Procrastination can have a number of undesirable consequences. This includes missed deadlines, wasted opportunities and sub-standard work delivered as a result of insufficient time. Sometimes, costs of procrastination, while substantial, are not easy to quantify.
But what can be quantified – at least to some extent – are the costs associated with putting off decisions and actions when it comes to personal finances and investment matters. Beware of such “financial procrastination,” because the price of doing so, needless to say, can be extremely steep.
Four Costs of Financial Procrastination
Broadly speaking, we can classify the costs of financial procrastination in four main areas:
1. Delay in investing
2. Putting off routine investment decisions.
3. Tardiness in organising personal finance matters
4. Procrastinating on major financial decisions.
#1 Delay in investing
Delays in putting your money to work through investments early on in your career can eventually end up costing you a lot. Consider the case of two hypothetical investors, Mr. Invest-First and Mr. Play-First, who begin investing $2,000 annually at ages 30 and 40 in REITs, assuming that the annual return is 5% (rather conservative). By the time they turn 60, Invest-First’s portfolio would have grown to about $132,878, twice the size of Play-First as Table 1 shows.
|Annual Rate of Return||5.00%||5.00%|
|Total Investment (I)||$60,000||$40,000|
|Total Value (V)||$132,878||$66,132|
|Growth (V – I)||$72,878||$26,132|
|Cost Of Procrastination||$46,746|
The difference between the two individuals is $46,746. Remember, we are talking about an investment of only about $2000 per year, or about $166 per month, an amount that most people should be able to set aside should they make the effort to do so.
#2 Putting Off Investment Decisions
Putting off investment decisions until the market “improves,” or consciously delaying investing in a bid to “time the market,” can also cost thousands of dollars over the long term. Many professionals view market timing as an exercise in futility, primarily because missing the market’s best days can erode returns significantly.
One study shows that $10,000 invested in the S&P 500 on January 1, 1980, would have grown to $121,029 on June 30, 2008. But if the investment missed just the 10 best-performing days for the index over this period, it would have only grown to $70,745 or about 42% lower.
Another study shows that $10,000 invested in the S&P 500 for a 30-year period from January 1, 1979 would have grown to about $229,000 by December 31, 2008, or an 11.0% annual rate of return. Missing the best 20 months over this 30-year time-frame would erode the value of the investment to approximately $42,000, or 4.9% annually.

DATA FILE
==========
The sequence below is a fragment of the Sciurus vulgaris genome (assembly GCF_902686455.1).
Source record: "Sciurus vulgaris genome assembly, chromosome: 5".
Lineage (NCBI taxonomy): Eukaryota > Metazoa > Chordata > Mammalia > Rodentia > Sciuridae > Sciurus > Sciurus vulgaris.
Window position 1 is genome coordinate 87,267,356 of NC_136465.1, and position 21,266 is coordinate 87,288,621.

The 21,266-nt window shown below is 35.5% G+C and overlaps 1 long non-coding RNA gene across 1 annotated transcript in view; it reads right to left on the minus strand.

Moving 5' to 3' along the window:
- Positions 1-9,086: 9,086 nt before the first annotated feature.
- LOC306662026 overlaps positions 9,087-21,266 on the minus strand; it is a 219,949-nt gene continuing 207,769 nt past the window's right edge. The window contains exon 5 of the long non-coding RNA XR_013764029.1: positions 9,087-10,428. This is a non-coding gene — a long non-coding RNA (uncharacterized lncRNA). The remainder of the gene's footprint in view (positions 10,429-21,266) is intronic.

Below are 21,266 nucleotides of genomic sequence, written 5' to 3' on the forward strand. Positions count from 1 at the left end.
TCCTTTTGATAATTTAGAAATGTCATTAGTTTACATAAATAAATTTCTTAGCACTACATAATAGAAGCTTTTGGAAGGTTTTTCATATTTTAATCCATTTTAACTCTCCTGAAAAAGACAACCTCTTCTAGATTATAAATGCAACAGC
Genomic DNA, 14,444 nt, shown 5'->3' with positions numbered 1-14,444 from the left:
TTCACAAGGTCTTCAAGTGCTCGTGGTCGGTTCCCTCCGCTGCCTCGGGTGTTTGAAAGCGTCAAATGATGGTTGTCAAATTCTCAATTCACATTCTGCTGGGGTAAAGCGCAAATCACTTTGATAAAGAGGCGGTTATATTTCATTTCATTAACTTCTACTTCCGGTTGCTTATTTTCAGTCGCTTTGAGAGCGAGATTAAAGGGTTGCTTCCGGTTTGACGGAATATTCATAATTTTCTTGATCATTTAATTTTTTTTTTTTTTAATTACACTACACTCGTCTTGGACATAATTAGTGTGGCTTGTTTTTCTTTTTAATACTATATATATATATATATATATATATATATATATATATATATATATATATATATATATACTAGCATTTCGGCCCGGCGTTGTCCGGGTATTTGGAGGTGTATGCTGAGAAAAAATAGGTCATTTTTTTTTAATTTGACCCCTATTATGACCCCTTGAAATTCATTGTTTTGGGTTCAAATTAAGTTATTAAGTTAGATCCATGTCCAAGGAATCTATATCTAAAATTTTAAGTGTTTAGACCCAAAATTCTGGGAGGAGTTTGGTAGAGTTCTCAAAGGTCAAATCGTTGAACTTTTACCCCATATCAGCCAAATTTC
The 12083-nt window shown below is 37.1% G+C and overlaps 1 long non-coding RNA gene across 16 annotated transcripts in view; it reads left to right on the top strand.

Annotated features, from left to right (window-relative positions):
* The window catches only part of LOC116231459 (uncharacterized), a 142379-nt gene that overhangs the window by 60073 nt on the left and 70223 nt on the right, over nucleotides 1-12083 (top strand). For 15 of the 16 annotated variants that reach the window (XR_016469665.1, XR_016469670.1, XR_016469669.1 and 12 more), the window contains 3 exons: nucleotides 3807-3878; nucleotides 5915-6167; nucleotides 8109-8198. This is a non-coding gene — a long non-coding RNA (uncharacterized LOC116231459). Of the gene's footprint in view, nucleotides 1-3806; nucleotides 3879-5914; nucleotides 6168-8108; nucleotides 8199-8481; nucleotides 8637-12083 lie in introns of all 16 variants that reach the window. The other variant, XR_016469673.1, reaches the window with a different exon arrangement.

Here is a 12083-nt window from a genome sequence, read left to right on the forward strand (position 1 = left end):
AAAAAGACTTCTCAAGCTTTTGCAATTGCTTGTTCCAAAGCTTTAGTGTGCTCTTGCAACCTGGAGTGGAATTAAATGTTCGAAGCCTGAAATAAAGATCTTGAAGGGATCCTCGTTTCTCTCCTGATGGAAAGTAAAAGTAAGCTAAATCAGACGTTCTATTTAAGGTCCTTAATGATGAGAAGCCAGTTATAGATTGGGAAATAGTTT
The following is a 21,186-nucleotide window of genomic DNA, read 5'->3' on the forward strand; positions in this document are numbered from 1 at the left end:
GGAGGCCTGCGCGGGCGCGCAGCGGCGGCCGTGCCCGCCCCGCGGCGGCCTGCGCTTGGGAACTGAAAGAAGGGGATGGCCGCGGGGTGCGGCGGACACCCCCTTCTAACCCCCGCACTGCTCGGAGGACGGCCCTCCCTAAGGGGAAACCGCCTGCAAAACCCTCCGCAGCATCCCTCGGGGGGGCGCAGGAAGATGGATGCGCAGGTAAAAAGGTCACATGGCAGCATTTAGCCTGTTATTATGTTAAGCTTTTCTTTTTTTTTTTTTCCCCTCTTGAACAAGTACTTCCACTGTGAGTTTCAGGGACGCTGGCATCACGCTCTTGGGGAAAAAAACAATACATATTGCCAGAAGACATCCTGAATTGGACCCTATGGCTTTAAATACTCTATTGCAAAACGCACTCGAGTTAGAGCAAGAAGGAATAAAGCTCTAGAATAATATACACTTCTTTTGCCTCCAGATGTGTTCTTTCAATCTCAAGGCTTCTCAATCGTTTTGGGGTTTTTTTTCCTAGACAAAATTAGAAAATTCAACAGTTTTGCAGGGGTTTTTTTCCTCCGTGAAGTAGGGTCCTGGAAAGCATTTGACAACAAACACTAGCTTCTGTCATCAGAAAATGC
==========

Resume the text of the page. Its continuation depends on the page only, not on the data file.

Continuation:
Sometimes, the best way out can be the easiest way too. And that one solution would be to make periodic investments through an automatic plan (we term it as dollar-cost averaging) rather than through a lump sum to avoid missing out on days when financial markets are on a red-hot streak.
Read Also: Investing Using Monthly Investment Plans
3. Tardiness in Organizing Personal Finances
Getting your financial house in order is an area frequently overlooked in the hustle and bustle of daily life. In some cases, this tardiness may have a direct opportunity cost – for example, a $50 gift card that you delayed using for two or three years until it was well past expiry. In other cases, procrastination may have a relatively minor effect at first, but may have a cascading impact that gets magnified over time.
One popular example, would be the tendency in delaying paying of bills and incurring late charges or interest costs. On top of these financial penalties, it may also lead to a bigger impact to one’s credit profile and credit score.
A couple of minor bills that you never got around to paying can eventually end up as a red flag on your credit report. Lenders who view your credit report may then view you as a higher-risk borrower, and charge you a higher interest rate to compensate for this perceived greater risk.
This can result in thousands of dollars in higher interest costs for big-ticket items such as a house or a car, a steep price to pay for procrastinating on a couple of bill payments.
#4 Procrastinating on Major Financial Decisions
While the preceding cases can cost in the thousands, procrastinating on major financial decisions can ultimately cost you the most.
Procrastinating on major financial decisions may lead to a number of pitfalls such as:
- Making hasty decisions without adequate research
- Having insufficient time to read and analyze the “fine print” in contracts
- Not having adequate insurance coverage or assets in times of need
Buying an overpriced condo without assessing its investment merits; being unaware that one’s adjustable-rate mortgage will reset to an interest rate that is twice the teaser rate; being struck down with a debilitating illness when one does not have long-term disability insurance.
These are all examples of unfortunate financial situations that can wipe out a massive chunk of one’s bank balance and net worth. However, doing one’s homework and taking prompt action can help avert or at least mitigate these losses.
Time is indeed money when decisions have to be made and actions taken with regard to your personal finances and investments. In this regard, prompt action needs to replace financial procrastination, since the costs associated with the latter can be very steep.
Article was first published on K.I.S.S Investing, a website aiming to keep stock investing simple.
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